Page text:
Inktober seemed to echo this message. The dailiness of taking note of what makes Fall particularly cozy not only was a drawing challenge, but a challenge to pay attention. A reminder of years past with campfires over a rather rainy and cold Halloween weekend. Mementos from a spontaneous weekend hike. Lots and lots of yummy food. Thick socks and warm sweaters… I’m not usually one who rises up to meet a challenge. Do you know how many 30-day yoga programs there are? A lot. And I’ve given up on a fair share. But this challenge, I really enjoyed and looked forward to each day.

But I’m glad to change things up now that it’s November. I’m ready to slow down and work on more involved projects. (And eat six pounds of Halloween candy.)

I know I’ve mentioned hygge briefly before, but I thought now would be an even better time to talk about it — you know, before winter is over. The concept of coziness, hygge, and the permission to rest, seems to me to be as important as ever. I never have as much energy in the Winter, and I’ve decided this year that just has to be okay.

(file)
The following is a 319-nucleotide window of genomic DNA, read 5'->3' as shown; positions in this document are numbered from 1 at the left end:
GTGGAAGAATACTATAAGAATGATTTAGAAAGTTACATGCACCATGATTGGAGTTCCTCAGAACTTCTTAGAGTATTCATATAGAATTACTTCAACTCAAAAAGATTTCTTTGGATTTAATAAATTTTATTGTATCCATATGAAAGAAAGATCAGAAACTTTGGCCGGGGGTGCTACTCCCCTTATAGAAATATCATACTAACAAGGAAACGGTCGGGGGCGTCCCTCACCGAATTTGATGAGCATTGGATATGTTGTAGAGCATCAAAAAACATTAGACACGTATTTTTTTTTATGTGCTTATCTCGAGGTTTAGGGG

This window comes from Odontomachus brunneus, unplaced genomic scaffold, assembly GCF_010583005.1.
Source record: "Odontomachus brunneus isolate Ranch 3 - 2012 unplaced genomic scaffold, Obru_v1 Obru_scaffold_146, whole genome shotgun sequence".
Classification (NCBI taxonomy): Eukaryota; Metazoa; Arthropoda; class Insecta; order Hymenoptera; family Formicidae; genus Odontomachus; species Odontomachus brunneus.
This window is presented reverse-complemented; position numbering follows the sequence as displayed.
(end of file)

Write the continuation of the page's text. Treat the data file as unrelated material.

I plan on crocheting more blankets, to go with the other piles of blankets on our couches. I hope to notice the little things and practice gratitude for the season, not just a day. I want to read as much as I can about the things that I enjoy. I will light wonderful, not-cheap candles that make our house smell like a magical forest. I am going to cook a lot of not-instant oatmeal and top it with honey and red plum jam, because it’s flippin’ delicious. (It’s also the peak of my cooking skills. And I actually enjoy the process… of slowly heating water.)

I’m not too worried about avoiding my cellphone to be present, although I’m trying to mindful of how often I’m on social media for no reason. I also don’t really care about how cozy the lighting is — currently the chandelier over our dining table (and main light for our living room) is burned out and I have no idea when we’ll fix it. Not a priority, we have lamps.

It doesn’t have to be complicated to slow down and transition from the energy of Summer to the stillness of Winter. It would be counter-intuitive to stress about relaxation, and whether I’m doing it right, or following the rules of hygge. But I’m definitely going to try.